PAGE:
Autoimmune & Inflammatory Illness: The Foods We Eat- Part 2

Dealing with an autoimmune or inflammatory illness is not enjoyable, but not all inflammation is bad.

Inflammation is a healthy response by our immune system when it is needed to repair damaged tissue or fight invaders- think bacteria or allergens. 

However, inflammation becomes harmful when it is drawn out and therefore creates an environment where it begins to damage healthy cells, which results in a pro-inflammatory state (Harvard School of Public Health). 

In the previous article about autoimmune and inflammatory illness, I discussed the different ingredients that can negatively impact inflammation. While eliminating certain ingredients from your eating can be beneficial, trying a new dietary pattern can also pack a punch in the fight to feel better. 

There are a handful of diets that have been successful in helping those suffering from autoimmune disease or inflammatory issues.

Anti-inflammatory diets help with both autoimmune and inflammatory illness. The difference in these diets compared to others is there are no strict rules regarding calories and portion sizes. The drawback is there can be weight gain if these factors are not also taken into consideration. There is an emphasis on eating a variety of foods in order to make sure there are no nutrient deficiencies. 

Eating multiple food types ensures a greater variety of protective food components such as plant chemicals (phytochemicals), antioxidants, and fiber that prevent cellular stresses, inhibit inflammatory signals caused by the immune system, promote healthy gut microbiota, and slow down digestion to prevent surges in blood glucose (Inflammopharmacology, 2019).

Examples of anti-inflammatory foods:

There has been a lot of research into the Western diet looking at Metaflammation.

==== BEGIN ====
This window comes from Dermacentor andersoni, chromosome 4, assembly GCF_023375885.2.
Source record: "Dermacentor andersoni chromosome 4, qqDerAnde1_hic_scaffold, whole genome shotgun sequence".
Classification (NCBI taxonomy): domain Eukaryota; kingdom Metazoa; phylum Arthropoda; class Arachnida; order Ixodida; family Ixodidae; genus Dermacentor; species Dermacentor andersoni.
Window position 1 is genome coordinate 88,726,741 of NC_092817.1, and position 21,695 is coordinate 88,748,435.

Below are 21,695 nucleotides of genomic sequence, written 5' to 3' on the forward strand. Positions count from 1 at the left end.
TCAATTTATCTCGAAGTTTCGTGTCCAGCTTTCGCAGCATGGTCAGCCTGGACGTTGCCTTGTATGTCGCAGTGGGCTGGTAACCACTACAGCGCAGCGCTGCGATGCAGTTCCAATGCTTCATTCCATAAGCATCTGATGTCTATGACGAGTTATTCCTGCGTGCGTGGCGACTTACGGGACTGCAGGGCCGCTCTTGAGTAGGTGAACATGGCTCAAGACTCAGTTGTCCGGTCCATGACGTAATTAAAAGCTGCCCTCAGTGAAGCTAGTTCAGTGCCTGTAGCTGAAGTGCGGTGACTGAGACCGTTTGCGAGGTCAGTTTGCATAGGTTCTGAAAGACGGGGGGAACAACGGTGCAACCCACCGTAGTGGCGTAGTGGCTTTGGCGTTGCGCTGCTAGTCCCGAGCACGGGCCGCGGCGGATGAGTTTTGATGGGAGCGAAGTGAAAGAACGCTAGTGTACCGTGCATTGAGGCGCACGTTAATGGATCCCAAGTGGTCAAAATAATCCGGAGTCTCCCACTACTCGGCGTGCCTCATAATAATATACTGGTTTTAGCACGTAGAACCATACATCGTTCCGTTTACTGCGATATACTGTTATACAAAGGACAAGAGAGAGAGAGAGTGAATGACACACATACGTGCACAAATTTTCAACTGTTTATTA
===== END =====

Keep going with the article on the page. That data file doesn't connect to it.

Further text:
What the heck is that? 

This is a form of metabolic inflammation that is associated with a diet composed of high saturated fats, processed meats, low fiber, refined sugars, salt, and white flour (Immunity, 2019). Following a diet that focuses on high fiber (whole grains and complex carbohydrates), unrefined oils, nuts, seeds, fresh fruit and vegetables, and lean protein sources can help reduce oxidative stress and inflammation. 

The Mediterranean diet, Vegan diet, and allergen elimination (FODMAP; SFED) diets have studies supporting that following one of these diets (or a hybrid version) improved inflammatory outcomes in patients with a variety of autoimmune and inflammatory illnesses. All of these diets include those foods listed above (high fiber, unrefined oils, nuts, seeds, fresh fruits and vegetables, and lean protein sources). 

While there are no strict guidelines- there are numerous resources to find recipes and help with meal planning, which are two factors that can be drawbacks to compliance. 

Diabetes Food Hub is a great site to find recipes and meal plans to help with following a Mediterranean diet. Just use the search bar to find pages of foods to choose from. If meal planning is a challenge you can download the free app Mealime  to your phone or go directly to the website to find recipes or set up a profile to create meal plans and grocery lists. 

Needless to say, there are volumes of research that support getting away from the traditional Western Diet and look at making a lifestyle change to an anti-inflammatory eating pattern. You can modify these eating patterns to your lifestyle to make the transition more seamless and easier to follow. 

Anti-inflammatory spices to add to your next dishes:

Ground Ginger (1.5 oz)

Turmeric Root Powder Spice (16 oz)

 

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